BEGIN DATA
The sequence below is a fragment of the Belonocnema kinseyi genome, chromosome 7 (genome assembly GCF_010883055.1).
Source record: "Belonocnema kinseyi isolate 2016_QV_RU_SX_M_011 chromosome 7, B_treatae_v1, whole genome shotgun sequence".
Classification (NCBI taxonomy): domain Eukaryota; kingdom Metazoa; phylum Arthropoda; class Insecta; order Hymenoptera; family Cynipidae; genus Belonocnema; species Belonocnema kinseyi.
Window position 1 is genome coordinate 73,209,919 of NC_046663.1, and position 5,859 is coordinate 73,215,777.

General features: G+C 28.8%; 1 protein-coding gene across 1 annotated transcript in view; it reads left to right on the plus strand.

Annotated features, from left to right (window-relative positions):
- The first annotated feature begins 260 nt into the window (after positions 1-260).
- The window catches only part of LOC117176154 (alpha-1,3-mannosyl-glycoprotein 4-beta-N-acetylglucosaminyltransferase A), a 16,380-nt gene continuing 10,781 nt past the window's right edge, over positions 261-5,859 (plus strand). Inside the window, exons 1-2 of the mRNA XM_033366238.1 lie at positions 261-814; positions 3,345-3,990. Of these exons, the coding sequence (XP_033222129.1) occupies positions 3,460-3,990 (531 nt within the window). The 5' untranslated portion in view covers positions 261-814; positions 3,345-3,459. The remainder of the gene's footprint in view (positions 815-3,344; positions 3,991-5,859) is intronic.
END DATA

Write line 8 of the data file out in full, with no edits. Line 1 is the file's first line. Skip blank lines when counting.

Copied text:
- The window catches only part of LOC117176154 (alpha-1,3-mannosyl-glycoprotein 4-beta-N-acetylglucosaminyltransferase A), a 16,380-nt gene continuing 10,781 nt past the window's right edge, over positions 261-5,859 (plus strand). Inside the window, exons 1-2 of the mRNA XM_033366238.1 lie at positions 261-814; positions 3,345-3,990. Of these exons, the coding sequence (XP_033222129.1) occupies positions 3,460-3,990 (531 nt within the window). The 5' untranslated portion in view covers positions 261-814; positions 3,345-3,459. The remainder of the gene's footprint in view (positions 815-3,344; positions 3,991-5,859) is intronic.